As the global population approaches nine billion people, today’s world is one of increasing needs, decreasing natural resources, and rapid technological change.

In September 2015, the UN General Assembly formally established 17 Sustainable Development Goals (SDGs) to be addressed by 2030, which effectively provide a common framework for public and private stakeholders to set their agendas and define their policies and strategies over the next 15 years.

$5-7 trillion a year until 2030 are needed to realise the SDGs worldwide, including investments into infrastructure, clean energy, water and sanitation and agriculture. The greater part of the necessary financing and investment will need to stem from private finance.

While a wide range of sustainable finance products and services are available in the market, these mobilise limited funds compared to what is needed and for a limited number of things – based on a pre-identification of acceptable sectors and activities. Hindered by often unattractive risk and return profiles, to-date the amount of private finance mobilised to achieve the SDGs remains in marked contrast to the scale of the needs.

The Positive Impact initiative

In October 2015 a group of banks and investors released the Positive Impact Manifesto, which calls for a new financing paradigm. As per the Manifesto, bridging the funding gap for sustainable development and the attainment of the SDGs requires a new, impact-based approach, based on a holistic consideration of the three pillars of sustainable development.


The Manifesto outlines a Positive Impact Roadmap towards to the achievement of SDG financing, which focuses on two core needs:

  • A common framework to help the finance community and a broader set of public and private stakeholders identify, assess and promote positive impact activities, entities and projects.
  • A collaborative, solution-building approach to developing and implementing new business models and financing approaches that will help address the SDG funding gap and realize the SDGs themselves.

The Principles for Positive Impact Finance were launched on January 30th, 2017 in Paris. More information available here.

Following the launch of the Principles the members of the initiative have defined a strategy and a common workplan organised around four working groups whose role it will be to develop implementation guidance and engagement tools for financial institutions to apply a positive impact approach.



As at September 12th 2017, the Positive Impact initiative is made up of the following UNEP FI members: ABN AMRO, Australian Ethical, Aviva, BNP Paribas, BMCE Bank of Africa, Caisse des Dépôts Group, Desjardins Group, First Rand, Hermes Investment Management, ING, Itaú Unibanco, Mirova, NAB, NedBank, Pax World, Piraeus Bank, SEB, Société Générale, Standard Bank, Tawreeq Holdings, Triodos Bank, Westpac and YES Bank.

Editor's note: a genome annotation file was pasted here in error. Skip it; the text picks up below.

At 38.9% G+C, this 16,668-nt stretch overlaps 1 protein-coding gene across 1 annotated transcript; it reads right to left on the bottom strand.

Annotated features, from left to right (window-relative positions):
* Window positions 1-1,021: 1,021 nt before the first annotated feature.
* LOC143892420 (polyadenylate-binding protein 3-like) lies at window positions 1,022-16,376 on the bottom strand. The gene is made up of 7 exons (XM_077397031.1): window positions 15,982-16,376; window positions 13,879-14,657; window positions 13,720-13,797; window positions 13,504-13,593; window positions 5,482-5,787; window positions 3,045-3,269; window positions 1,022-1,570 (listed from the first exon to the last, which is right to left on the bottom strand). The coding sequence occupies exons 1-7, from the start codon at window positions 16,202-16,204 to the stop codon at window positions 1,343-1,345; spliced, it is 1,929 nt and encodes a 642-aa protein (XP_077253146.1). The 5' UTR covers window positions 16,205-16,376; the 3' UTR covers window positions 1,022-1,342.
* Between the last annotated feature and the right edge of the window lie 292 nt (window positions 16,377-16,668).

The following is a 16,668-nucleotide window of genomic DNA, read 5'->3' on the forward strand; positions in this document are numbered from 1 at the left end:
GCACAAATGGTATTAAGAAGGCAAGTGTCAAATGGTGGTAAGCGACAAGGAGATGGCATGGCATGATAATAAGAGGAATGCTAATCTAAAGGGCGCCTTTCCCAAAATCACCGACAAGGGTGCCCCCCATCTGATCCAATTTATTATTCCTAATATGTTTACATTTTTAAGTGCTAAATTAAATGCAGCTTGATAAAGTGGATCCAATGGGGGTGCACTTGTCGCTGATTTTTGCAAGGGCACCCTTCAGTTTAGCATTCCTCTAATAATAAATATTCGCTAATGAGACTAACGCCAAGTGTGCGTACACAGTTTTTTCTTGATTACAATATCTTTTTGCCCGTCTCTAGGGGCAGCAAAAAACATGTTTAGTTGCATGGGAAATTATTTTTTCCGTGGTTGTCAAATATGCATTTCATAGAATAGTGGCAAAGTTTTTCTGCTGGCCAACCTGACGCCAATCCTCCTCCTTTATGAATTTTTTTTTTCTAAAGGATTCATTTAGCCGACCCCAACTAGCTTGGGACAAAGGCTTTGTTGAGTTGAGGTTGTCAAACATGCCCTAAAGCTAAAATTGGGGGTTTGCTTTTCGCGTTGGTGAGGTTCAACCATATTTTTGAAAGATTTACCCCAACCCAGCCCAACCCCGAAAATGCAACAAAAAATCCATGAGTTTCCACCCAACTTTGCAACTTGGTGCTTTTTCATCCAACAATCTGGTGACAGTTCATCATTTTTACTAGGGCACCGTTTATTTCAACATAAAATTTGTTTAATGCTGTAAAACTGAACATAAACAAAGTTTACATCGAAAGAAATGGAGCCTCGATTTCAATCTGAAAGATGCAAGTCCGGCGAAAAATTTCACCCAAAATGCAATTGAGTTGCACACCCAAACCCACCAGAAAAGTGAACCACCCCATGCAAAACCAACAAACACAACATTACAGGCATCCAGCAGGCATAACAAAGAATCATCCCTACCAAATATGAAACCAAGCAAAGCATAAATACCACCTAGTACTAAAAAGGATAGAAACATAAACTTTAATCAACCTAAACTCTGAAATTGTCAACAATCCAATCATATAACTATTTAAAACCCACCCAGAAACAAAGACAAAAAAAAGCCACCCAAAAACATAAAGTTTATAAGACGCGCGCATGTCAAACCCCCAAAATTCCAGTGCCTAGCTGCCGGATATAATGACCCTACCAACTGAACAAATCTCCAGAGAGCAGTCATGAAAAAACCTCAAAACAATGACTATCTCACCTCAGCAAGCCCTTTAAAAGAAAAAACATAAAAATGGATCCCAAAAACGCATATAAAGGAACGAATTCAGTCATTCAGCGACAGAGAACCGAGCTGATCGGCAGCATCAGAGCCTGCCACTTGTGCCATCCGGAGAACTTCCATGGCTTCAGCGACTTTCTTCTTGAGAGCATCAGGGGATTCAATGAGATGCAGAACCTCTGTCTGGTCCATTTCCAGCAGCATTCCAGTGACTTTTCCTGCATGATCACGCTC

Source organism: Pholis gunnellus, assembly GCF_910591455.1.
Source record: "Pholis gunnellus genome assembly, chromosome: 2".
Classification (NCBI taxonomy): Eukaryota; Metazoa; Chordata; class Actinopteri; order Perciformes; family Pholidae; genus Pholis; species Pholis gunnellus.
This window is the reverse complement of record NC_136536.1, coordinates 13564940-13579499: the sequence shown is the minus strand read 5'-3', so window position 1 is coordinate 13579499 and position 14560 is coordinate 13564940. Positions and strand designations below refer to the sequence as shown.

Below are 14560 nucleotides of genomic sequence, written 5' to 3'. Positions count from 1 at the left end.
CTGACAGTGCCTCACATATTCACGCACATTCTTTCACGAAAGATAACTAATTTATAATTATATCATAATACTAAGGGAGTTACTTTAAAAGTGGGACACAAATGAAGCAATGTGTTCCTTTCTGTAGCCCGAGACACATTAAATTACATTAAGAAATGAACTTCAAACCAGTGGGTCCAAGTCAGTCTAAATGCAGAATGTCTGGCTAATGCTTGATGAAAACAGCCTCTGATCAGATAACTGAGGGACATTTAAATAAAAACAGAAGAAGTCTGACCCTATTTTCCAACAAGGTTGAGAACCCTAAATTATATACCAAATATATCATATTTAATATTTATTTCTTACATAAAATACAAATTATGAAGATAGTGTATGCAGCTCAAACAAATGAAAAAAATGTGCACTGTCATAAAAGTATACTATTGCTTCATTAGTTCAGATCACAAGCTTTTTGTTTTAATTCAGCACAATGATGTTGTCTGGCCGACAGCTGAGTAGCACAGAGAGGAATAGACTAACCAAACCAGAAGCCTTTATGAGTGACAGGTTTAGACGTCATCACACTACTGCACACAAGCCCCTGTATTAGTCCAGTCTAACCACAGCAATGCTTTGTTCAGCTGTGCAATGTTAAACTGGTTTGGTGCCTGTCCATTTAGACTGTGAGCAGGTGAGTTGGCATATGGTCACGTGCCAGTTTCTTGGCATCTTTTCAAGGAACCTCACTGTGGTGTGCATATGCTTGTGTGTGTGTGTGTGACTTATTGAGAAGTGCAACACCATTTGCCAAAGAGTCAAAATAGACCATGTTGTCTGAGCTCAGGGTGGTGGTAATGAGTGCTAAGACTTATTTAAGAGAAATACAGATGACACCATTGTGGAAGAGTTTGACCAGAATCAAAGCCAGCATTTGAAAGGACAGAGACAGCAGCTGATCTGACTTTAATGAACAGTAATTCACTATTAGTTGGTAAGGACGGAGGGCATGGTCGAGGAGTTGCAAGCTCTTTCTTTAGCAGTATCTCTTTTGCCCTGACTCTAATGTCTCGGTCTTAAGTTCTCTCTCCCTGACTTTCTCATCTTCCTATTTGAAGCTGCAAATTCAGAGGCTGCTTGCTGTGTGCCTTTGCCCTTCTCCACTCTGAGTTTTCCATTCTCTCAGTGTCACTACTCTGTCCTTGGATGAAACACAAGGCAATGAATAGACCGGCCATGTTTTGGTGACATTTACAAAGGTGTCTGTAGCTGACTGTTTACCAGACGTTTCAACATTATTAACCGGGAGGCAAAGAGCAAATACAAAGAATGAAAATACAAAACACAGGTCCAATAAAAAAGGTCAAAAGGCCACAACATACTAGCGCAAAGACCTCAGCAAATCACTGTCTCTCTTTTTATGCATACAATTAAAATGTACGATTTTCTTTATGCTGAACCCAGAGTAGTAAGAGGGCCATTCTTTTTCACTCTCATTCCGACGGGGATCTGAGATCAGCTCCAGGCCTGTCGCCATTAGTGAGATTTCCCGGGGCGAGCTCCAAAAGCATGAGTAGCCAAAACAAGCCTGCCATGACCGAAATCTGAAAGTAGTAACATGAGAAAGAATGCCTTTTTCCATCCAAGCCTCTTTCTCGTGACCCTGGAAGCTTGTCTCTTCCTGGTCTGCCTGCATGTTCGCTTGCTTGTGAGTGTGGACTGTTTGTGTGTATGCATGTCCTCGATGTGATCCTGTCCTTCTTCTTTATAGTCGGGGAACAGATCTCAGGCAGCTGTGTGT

How to become involved

Participation in the Positive Impact initiative is open to all UNEP FI members that are actively seeking to understand and promote the positive impact of their portfolios on the economy, society and the environment via dedicated strategies, frameworks and business activities.

Non UNEP FI members, including all relevant stakeholders such as auditors, extra-financial raters and research providers, raters, corporates, public entities, NGOs, and academic institutions, can also become actively involved in the Initiative, as supporters.

Both member and supporter status imply a public endorsement of the Positive Impact Manifesto and the Principles for Positive Impact Finance.

Steering Group

The strategic direction and activities of the initiative are overseen by a Steering Group, currently made up the founding members of the initiative. These are:

  • Denis Childs, Head of Environmental and Social Advisory and Positive Impact Finance, Société Générale
  • Hervé Guez, Head of SRI Research, Mirova
  • Leonie Schreve, Head of Sustainable Lending, ING
  • James Vaccaro, Head of Corporate Strategy, Triodos Bank

The Steering Group is supported by the following members of the UNEP FI Secretariat: Careen Abb, Elodie Feller, Sabina Timco and Elisa Vacherand.


For more information, please us at: [email protected]

September 2017

  • Financing the UN Development System: Pathways to Reposition for Agenda 2030

    Financing the UN Development System: Pathways to Reposition for Agenda 2030 September 8th, 2017 This new report, a collaboration between the Dag Hammarskjöld Foundation and the UN Multi-Partner Trust Fund Office, looks at the major trends, opportunities and challenges around financing the UN and the 2030 Agenda more broadly. UNEP FI, through initiatives such as […]

  • Principles for Positive Impact Finance

    The Principles for Positive Impact Finance provide guidance for financiers and investors to analyse, monitor and disclose the social, environmental and economic impacts of the financial products and services they deliver. They provide a global framework applicable across different business lines, including retail and wholesale lending, corporate and investment lending, and asset management. The Principles require […]

  • Positive Impact Manifesto

    The Positive Impact Manifesto invites banks and other financial sector players to think more holistically about their role in the economy, society and the broader environment, and proposes a ‘Roadmap’ to establishing a new, impact-based and market-driven paradigm: positive impact finance. Positive Impact finance is defined in the Manifesto as “that which verifiably produces a […]